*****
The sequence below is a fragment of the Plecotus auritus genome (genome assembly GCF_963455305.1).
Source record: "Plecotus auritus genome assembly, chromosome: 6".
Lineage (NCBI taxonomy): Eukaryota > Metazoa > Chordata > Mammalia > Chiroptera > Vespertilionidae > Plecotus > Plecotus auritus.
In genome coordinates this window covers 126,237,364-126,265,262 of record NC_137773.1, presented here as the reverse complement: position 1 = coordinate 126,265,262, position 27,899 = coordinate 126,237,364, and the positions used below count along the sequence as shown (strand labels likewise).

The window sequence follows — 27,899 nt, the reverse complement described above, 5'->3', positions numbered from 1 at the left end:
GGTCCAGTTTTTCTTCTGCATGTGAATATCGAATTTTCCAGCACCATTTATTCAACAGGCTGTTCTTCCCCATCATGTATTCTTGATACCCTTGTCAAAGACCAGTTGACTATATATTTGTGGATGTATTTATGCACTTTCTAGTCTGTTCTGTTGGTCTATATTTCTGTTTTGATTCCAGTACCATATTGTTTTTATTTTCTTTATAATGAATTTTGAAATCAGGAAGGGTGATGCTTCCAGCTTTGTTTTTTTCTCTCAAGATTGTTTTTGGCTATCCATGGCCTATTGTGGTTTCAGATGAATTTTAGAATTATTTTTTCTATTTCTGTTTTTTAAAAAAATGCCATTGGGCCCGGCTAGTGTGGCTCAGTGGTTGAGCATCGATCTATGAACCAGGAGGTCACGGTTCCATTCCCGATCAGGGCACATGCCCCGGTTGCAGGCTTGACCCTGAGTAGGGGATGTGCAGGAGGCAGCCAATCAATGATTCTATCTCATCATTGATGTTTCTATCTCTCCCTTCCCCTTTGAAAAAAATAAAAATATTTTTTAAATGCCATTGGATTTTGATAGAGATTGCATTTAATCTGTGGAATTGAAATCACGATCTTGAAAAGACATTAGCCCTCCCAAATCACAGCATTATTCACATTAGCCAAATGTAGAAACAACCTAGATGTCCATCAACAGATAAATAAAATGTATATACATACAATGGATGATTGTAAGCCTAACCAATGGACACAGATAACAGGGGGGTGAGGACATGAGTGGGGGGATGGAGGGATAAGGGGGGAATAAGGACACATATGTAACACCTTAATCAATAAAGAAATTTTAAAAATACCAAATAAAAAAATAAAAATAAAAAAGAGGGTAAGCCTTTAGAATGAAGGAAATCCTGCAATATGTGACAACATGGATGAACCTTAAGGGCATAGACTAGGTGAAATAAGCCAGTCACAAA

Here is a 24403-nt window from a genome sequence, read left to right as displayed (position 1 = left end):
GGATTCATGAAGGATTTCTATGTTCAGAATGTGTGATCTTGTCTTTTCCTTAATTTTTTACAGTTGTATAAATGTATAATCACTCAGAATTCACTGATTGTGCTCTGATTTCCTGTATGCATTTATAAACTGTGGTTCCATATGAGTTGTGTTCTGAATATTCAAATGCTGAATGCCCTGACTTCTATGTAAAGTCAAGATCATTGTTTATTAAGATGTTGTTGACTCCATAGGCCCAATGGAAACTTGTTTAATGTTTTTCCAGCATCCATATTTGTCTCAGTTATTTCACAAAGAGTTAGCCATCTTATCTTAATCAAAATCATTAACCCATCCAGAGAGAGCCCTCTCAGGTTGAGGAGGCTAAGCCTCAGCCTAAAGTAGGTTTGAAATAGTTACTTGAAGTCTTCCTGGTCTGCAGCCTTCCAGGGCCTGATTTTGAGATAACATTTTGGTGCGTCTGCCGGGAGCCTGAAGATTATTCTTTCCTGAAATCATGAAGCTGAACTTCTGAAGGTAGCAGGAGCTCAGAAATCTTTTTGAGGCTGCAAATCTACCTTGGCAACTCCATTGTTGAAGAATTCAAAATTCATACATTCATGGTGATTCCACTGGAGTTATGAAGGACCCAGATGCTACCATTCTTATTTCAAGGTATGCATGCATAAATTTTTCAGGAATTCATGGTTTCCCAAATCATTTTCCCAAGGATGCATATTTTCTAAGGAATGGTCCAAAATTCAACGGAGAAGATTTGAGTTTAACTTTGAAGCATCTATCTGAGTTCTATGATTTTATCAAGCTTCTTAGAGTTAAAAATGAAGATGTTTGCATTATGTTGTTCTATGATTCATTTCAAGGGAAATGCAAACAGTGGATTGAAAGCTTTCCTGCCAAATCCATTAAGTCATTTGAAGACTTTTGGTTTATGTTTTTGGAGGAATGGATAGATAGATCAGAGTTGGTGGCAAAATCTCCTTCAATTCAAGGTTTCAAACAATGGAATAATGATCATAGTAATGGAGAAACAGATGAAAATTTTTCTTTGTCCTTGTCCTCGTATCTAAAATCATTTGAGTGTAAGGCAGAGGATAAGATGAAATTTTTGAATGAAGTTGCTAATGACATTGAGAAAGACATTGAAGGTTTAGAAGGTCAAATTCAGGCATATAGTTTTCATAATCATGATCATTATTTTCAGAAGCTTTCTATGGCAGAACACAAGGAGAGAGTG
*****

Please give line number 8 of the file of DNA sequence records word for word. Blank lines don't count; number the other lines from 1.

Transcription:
GGATTCATGAAGGATTTCTATGTTCAGAATGTGTGATCTTGTCTTTTCCTTAATTTTTTACAGTTGTATAAATGTATAATCACTCAGAATTCACTGATTGTGCTCTGATTTCCTGTATGCATTTATAAACTGTGGTTCCATATGAGTTGTGTTCTGAATATTCAAATGCTGAATGCCCTGACTTCTATGTAAAGTCAAGATCATTGTTTATTAAGATGTTGTTGACTCCATAGGCCCAATGGAAACTTGTTTAATGTTTTTCCAGCATCCATATTTGTCTCAGTTATTTCACAAAGAGTTAGCCATCTTATCTTAATCAAAATCATTAACCCATCCAGAGAGAGCCCTCTCAGGTTGAGGAGGCTAAGCCTCAGCCTAAAGTAGGTTTGAAATAGTTACTTGAAGTCTTCCTGGTCTGCAGCCTTCCAGGGCCTGATTTTGAGATAACATTTTGGTGCGTCTGCCGGGAGCCTGAAGATTATTCTTTCCTGAAATCATGAAGCTGAACTTCTGAAGGTAGCAGGAGCTCAGAAATCTTTTTGAGGCTGCAAATCTACCTTGGCAACTCCATTGTTGAAGAATTCAAAATTCATACATTCATGGTGATTCCACTGGAGTTATGAAGGACCCAGATGCTACCATTCTTATTTCAAGGTATGCATGCATAAATTTTTCAGGAATTCATGGTTTCCCAAATCATTTTCCCAAGGATGCATATTTTCTAAGGAATGGTCCAAAATTCAACGGAGAAGATTTGAGTTTAACTTTGAAGCATCTATCTGAGTTCTATGATTTTATCAAGCTTCTTAGAGTTAAAAATGAAGATGTTTGCATTATGTTGTTCTATGATTCATTTCAAGGGAAATGCAAACAGTGGATTGAAAGCTTTCCTGCCAAATCCATTAAGTCATTTGAAGACTTTTGGTTTATGTTTTTGGAGGAATGGATAGATAGATCAGAGTTGGTGGCAAAATCTCCTTCAATTCAAGGTTTCAAACAATGGAATAATGATCATAGTAATGGAGAAACAGATGAAAATTTTTCTTTGTCCTTGTCCTCGTATCTAAAATCATTTGAGTGTAAGGCAGAGGATAAGATGAAATTTTTGAATGAAGTTGCTAATGACATTGAGAAAGACATTGAAGGTTTAGAAGGTCAAATTCAGGCATATAGTTTTCATAATCATGATCATTATTTTCAGAAGCTTTCTATGGCAGAACACAAGGAGAGAGTG